|Howell, W. Hunting||University of New Hampshire (UNH/OPAL)||Principal Investigator|
Note: This project was awarded funding in both 2000 and 2002. This summary encompasses both projects.
Two cod tagging projects have been funded, one that examines the effectiveness of the western Gulf of Maine rolling closures as a management tool (FY2000) and another that focuses on cod movements in and around the Western Gulf of Maine Area Closure (WGoMAC) (FY2002). Mark and recapture techniques were used for both.
During the first project, 91 tagging trips were conducted, making 555 tows in the 4 rolling closure areas. A total of 17,860 cod were tagged, as well as 1,138 haddock, 840 American plaice, 79 pollock, 41 wolf fish, 28 yellowtail flounder, 12 winter flounder, and 7 gray sole. A total of 1,086 cod (6.1%) were recaptured with enough information (exact location and date of recapture) to be usable in the study. All data have been entered, and the analyses have been completed. Results from the project formed the basis of a thesis prepared by Mike Morin, and a manuscript for publication is currently in review. Overall, movement of Atlantic cod in the western Gulf of Maine appears to be associated with spawning. In the spring, cod were observed to move from offshore areas and aggregate inshore (area 133) to spawn. Post-spawning movements began in June and were characterized as a general dispersion offshore away from the spawning grounds. Cod were again observed to move inshore for spawning in December-January, suggesting the possibility of two distinct spawning groups. These spawning events were each associated with movements in and out of area 133. To determine if these were to distinct groups or the same group spawning twice, average lengths of the three observed spawning groups (Spring 2001, Fall2001/Winter2002, and Spring 2002) were compared. Results showed that both the spring 2001 and 2002 groups had a significantly larger average size than the winter spawning group, suggesting that these are two different age groups of fish. Genetic analyses of these fish, conducted by Kovach et al. at UNH, indicate that the two spawning groups are genetically different. (abstract)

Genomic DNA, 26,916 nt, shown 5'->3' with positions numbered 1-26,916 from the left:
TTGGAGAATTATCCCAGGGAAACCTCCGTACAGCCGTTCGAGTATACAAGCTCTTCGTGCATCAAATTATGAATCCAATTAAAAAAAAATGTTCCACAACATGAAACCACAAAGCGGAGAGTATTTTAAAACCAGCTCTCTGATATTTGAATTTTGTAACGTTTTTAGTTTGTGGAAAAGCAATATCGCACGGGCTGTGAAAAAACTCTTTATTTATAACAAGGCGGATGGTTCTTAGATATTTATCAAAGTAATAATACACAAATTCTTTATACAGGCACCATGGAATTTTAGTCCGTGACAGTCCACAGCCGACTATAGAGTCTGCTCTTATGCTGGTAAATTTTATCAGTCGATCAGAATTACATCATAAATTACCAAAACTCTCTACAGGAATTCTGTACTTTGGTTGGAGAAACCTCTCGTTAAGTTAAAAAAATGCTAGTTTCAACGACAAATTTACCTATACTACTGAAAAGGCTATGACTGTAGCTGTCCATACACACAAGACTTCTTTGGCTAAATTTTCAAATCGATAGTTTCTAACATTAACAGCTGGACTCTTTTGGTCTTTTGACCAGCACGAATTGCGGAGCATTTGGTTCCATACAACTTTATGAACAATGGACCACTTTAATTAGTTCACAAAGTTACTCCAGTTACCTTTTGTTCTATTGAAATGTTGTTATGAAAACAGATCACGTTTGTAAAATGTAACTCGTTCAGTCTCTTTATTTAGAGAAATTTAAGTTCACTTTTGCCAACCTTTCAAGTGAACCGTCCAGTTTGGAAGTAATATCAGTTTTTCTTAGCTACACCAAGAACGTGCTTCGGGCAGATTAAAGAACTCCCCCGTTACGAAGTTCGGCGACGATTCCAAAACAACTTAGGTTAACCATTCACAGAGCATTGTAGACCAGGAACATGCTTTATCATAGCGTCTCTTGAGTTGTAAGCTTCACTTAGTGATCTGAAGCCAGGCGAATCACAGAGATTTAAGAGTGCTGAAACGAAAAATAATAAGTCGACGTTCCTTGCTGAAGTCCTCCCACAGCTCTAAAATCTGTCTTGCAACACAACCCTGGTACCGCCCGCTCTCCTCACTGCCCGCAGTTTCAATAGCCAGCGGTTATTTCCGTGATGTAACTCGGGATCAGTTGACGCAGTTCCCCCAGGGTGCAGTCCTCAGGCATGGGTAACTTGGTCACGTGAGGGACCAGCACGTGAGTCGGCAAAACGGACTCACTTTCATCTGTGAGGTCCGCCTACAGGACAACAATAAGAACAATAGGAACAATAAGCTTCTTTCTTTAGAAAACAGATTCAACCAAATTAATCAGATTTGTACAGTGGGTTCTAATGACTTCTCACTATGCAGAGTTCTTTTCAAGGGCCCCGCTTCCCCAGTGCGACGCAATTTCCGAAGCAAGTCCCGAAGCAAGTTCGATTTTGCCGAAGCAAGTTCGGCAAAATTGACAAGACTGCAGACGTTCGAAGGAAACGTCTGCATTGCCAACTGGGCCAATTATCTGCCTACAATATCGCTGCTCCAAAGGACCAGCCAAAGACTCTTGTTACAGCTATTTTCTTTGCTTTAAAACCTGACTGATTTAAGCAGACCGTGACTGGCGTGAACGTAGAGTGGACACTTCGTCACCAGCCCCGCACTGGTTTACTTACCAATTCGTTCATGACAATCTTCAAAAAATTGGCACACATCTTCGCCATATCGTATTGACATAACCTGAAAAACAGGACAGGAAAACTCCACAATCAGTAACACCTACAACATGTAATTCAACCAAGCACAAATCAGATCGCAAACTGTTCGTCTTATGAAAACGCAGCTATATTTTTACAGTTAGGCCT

|date_local||date, reported as mm/dd/yy|
|tow||otter trawl tow number|
|species||common name of fish|
|tagid||tag identification number||numeric|
|repro_status||gender and reproductive condition||text|
|area||Western Gulf of Maine rolling closure area|
|depth_w||depth of water||meters|
F/V Ellen Diane
|Start Date|| |
|End Date|| |
The Northeast Consortium encourages and funds cooperative research and monitoring projects in the Gulf of Maine and Georges Bank that have effective, equal partnerships among fishermen, scientists, educators, and marine resource managers.
The Northeast Consortium seeks to fund projects that will be conducted in a responsible manner. Cooperative research projects are designed to minimize any negative impacts to ecosystems or marine organisms, and be consistent with accepted ethical research practices, including the use of animals and human subjects in research, scrutiny of research protocols by an institutional board of review, etc.
At the 2008 Maine Fisheremen's Forum, the Northeast Consortium organized a session on data collection and availability. Participants included several key organizations in the Gulf of Maine area, sharing what data are out there and how you can find them.
The Northeast Consortium has joined the Gulf of Maine Ocean Data Partnership. The purpose of the GoMODP is to promote and coordinate the sharing, linking, electronic dissemination, and use of data on the Gulf of Maine region.
The Northeast Consortium was created in 1999 to encourage and fund effective, equal partnerships among commercial fishermen, scientists, and other stakeholders to engage in cooperative research and monitoring projects in the Gulf of Maine and Georges Bank. The Northeast Consortium consists of four research institutions (University of New Hampshire, University of Maine, Massachusetts Institute of Technology, and Woods Hole Oceanographic Institution), which are working together to foster this initiative.
The Northeast Consortium administers nearly $5M annually from the National Oceanic and Atmospheric Administration for cooperative research on a broad range of topics including gear selectivity, fish habitat, stock assessments, and socioeconomics. The funding is appropriated to the National Marine Fisheries Service and administered by the University of New Hampshire on behalf of the Northeast Consortium. Funds are distributed through an annual open competition, which is announced via a Request for Proposals (RFP). All projects must involve partnership between commercial fishermen and scientists.
The Northeast Consortium seeks to fund projects that will be conducted in a responsible manner. Cooperative research projects should be designed to minimize any negative impacts to ecosystems or marine organisms, and be consistent with accepted ethical research practices, including the use of animals and human subjects in research, scrutiny of research protocols by an institutional board of review, etc.
|National Oceanic and Atmospheric Administration (NOAA)|